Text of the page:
‘New Denial of Service attack exploits special ICMP flags’
‘A new attack exploits two flags in ICMP packets and enables attackers to considerably slow down connections between two remote hosts (where at least one has the PMTU discovery enabled). This attack can be done using spoofed TCP/IP packet to hide the real attacker.’
‘The information has been provided by antirez.’
Most TCP/IP stacks that support PMTU discovery. Most notably:
The path MTU discovery is used to optimize TCP/IP connection performance. The stack takes a hash table with the MTU of other ends. When an ICMP ‘fragmentation needed and DF set’ reaches the stack, it perform a look-up in the hash table, searching for the old MTU. It then looks at the size of the quoted packet (inside the ICMP packet), and computes the new MTU.
This process opens a possibility for attack; it is possible to cause the host to recalculate the MTU between two hosts even if it is not needed.
Lets take two hosts – A and B that use IP communications. Let say C – The attacker – is able to spoof IP packets in the communication between A and B.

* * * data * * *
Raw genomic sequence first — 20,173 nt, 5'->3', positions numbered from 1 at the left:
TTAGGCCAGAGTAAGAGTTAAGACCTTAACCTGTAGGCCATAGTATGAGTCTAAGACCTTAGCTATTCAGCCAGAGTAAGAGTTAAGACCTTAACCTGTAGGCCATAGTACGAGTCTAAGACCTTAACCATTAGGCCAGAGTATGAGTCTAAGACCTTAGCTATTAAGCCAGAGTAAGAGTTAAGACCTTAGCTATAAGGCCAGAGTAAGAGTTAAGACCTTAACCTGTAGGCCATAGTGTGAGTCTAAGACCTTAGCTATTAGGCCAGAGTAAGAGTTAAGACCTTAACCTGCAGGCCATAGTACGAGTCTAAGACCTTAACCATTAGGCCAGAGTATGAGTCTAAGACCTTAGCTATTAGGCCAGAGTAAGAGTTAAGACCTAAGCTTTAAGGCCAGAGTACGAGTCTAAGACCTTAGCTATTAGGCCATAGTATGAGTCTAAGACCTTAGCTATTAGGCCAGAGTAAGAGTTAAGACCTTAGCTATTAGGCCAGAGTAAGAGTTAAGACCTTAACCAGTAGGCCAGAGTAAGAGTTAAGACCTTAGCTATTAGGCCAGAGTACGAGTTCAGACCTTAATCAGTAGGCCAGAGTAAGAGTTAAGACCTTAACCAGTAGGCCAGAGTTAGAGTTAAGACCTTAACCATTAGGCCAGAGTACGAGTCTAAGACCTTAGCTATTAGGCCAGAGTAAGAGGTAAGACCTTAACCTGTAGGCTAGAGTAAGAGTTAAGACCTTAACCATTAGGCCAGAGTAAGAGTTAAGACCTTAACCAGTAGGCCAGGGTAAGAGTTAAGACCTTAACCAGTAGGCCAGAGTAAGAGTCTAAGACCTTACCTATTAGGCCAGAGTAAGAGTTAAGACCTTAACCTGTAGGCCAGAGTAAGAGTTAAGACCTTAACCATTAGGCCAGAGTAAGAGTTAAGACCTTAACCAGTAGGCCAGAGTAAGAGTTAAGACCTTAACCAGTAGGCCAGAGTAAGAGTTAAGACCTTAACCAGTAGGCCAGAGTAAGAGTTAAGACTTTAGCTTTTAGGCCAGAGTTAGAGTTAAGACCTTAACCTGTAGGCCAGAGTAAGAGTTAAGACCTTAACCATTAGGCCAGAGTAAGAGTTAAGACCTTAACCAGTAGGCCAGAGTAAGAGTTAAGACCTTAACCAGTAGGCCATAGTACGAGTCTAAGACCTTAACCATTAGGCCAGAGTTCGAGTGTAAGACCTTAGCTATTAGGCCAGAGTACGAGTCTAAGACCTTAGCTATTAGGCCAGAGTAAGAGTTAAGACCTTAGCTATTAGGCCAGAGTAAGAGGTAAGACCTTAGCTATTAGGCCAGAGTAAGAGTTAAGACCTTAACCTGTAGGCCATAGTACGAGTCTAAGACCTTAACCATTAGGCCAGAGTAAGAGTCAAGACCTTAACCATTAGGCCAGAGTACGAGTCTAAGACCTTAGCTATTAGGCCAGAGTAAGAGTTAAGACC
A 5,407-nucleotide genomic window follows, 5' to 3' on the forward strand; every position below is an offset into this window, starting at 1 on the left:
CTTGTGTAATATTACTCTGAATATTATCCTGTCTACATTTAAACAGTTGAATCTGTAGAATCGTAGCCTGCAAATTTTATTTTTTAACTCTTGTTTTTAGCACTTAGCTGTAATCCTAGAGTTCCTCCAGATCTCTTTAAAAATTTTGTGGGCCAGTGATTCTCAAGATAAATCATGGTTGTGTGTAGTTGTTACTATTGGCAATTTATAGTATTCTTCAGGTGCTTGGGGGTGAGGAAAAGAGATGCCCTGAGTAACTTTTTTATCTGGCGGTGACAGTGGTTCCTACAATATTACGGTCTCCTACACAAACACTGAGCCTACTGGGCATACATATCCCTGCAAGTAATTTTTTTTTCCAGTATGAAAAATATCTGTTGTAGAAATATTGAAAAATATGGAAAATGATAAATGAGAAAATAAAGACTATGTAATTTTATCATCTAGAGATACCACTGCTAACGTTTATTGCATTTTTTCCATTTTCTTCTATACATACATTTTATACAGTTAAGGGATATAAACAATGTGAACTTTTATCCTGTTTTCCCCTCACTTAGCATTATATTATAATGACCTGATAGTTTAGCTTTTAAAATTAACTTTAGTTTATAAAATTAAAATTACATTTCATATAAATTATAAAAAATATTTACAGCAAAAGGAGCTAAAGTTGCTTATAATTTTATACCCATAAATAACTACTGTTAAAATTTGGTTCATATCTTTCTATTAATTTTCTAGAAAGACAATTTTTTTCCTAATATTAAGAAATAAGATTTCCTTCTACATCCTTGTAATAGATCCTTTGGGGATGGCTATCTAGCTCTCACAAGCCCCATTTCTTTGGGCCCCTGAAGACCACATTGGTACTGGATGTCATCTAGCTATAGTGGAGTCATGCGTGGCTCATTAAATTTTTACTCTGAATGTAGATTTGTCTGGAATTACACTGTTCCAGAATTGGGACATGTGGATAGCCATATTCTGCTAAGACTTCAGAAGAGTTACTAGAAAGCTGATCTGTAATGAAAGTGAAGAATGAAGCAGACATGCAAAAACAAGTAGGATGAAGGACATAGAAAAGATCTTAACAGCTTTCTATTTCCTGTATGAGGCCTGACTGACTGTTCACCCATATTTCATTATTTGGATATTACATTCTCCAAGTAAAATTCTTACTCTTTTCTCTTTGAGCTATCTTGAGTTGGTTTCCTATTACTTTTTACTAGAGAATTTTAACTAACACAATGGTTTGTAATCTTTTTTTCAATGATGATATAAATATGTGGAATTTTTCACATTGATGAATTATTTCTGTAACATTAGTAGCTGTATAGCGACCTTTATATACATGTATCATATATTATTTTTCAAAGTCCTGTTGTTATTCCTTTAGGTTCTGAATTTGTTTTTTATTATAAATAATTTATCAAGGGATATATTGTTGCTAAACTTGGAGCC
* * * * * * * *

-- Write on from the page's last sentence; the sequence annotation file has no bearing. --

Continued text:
C sends an ICMP echo request containing some data, where the source address is set to A and the destination address is set to B.
B will now create a new entry in the hash table (if there isn’t an old one).
C Sends an ICMP ‘fragmentation needed and DF set’, with the source address set to A and the destination address set to B, quoting the ICMP echo-reply response that we can guess (set the right TOS (usually 0x40) if you want to make sure that this works).
B Sets the new MTU in relation to the quoted packet total length.
You may want to send these packets once every second, just to avoid expires. In addition, it may be useful if the MSS TCP option has been set to override the MTU (it shouldn’t, but some implementations may do this), otherwise you can send even less spoofed packets.’